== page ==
Rosinés Chavez is no different than your average 14-year-old, except that she is the daughter of the supposedly anti-capitalist president of Venezuela, Hugo Chavez. That’s why the minute singer Justin Bieber landed in Caracas, she rushed to the airport and posed next to the teen idol for a typical fan photo.
But in a country plagued by inflation, crime, and decade-long shortages of food and medicines, the first daughter's “Biebermania” raised a few eyebrows. Especially since the constant deprivation of electric power, cooking oil, and toilet paper has been accompanied by relentless government propaganda that decries the inequalities of “evil” capitalism while exalting the supposedly egalitarian nature of Chavez’s “21st Century Socialism.”
Adding insult to injury, Ms. Chavez recently uploaded a different controversial photo to her Instagram profile. The image shows the teenager flaunting a fistful of dollars, another affirmation of the Venezuelan first family‘s lavish lifestyle. The image is particularly angering to Venezuelans because Chavez has kept a decade-long foreign exchange control which limits the amount of dollars citizens of the country can use for traveling and importing essentials (Venezuela produces only oil and imports everything else).
Hugo Chavez, who was criticized himself for bypassing Venezuela’s crumbly hospitals to receive cancer treatment in Cuba last year, has yet to address his daughter’s online faux pas. Instead, he’s been busy threatening banks and landowners, as well as reforming Venezuela’s Supreme Court via executive power in order to secure his 2012 reelection.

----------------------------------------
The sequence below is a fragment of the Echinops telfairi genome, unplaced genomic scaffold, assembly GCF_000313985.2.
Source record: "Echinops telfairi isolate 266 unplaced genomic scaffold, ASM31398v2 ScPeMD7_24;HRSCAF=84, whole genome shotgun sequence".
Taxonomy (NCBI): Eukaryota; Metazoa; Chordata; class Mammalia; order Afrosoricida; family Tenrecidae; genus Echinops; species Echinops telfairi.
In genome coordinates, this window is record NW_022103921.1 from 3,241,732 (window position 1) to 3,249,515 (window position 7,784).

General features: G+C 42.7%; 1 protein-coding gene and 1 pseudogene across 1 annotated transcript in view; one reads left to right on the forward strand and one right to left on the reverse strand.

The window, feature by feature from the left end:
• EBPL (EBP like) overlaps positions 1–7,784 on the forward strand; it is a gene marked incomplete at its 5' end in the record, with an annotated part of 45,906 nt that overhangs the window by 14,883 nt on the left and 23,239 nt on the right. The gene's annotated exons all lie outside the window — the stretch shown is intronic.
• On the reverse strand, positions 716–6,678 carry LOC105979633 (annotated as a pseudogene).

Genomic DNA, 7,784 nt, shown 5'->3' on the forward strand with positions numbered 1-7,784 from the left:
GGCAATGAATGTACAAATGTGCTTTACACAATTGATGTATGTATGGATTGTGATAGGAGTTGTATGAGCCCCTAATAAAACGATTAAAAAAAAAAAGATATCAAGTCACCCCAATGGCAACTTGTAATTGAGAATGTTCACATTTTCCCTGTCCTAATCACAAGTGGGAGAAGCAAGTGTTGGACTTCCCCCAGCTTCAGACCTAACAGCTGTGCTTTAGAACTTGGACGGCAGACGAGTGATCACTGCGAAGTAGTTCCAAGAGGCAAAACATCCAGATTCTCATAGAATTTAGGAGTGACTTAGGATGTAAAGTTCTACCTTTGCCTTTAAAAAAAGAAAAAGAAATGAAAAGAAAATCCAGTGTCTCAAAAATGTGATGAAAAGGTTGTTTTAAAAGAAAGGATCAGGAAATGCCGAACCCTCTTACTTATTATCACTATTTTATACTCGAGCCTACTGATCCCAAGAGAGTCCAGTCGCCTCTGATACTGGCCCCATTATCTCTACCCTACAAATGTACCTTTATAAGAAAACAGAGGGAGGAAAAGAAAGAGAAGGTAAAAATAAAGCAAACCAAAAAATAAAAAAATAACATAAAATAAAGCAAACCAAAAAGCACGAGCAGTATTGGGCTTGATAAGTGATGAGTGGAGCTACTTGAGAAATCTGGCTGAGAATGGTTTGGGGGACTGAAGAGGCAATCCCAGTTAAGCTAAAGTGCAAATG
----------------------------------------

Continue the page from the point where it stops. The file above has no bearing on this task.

In the meantime, Rosinés Chavez’s Maria Antoinette-esque behavior (at age 7, she’s said to have redesigned Venezuela’s coat of arms) has set off an online tsunami of mockery. Similar to Denver Broncos quarterback Tim Tebow’s “Tebowing” fever, Twitter users have now created a hashtag to parody miss Chavez’s infamous fistful dollar picture, using food and other scarce items instead (#Rosinesing).
In a country where independent mainstream media is constantly harassed by the government, Twitter has been an outlet to Venezuelan users frustrated with a widening gap between the common folk and the out-of-touch "socialist” elites.
The trend has even originated a parody music video entitled, “Rosinés: Yo Quiero Ser Capitalista” (which translates to “Rosines: I Want to be a Capitalist”), in which the young Chavez is mocked by a male singer. Lyrics include, “I’m so tired of being a socialist, when I want to be a capitalist.” The clip superimposes “Rosinesing” images with additional shots of Hugo Chavez’s daughter in the company of other global celebrities such as Miley Cyrus.
Watch the video below. Do you think Rosinés Chavez’s behavior contradicts Hugo Chavez’s socialist rhetoric?
Photo Credit: Wikimedia Commons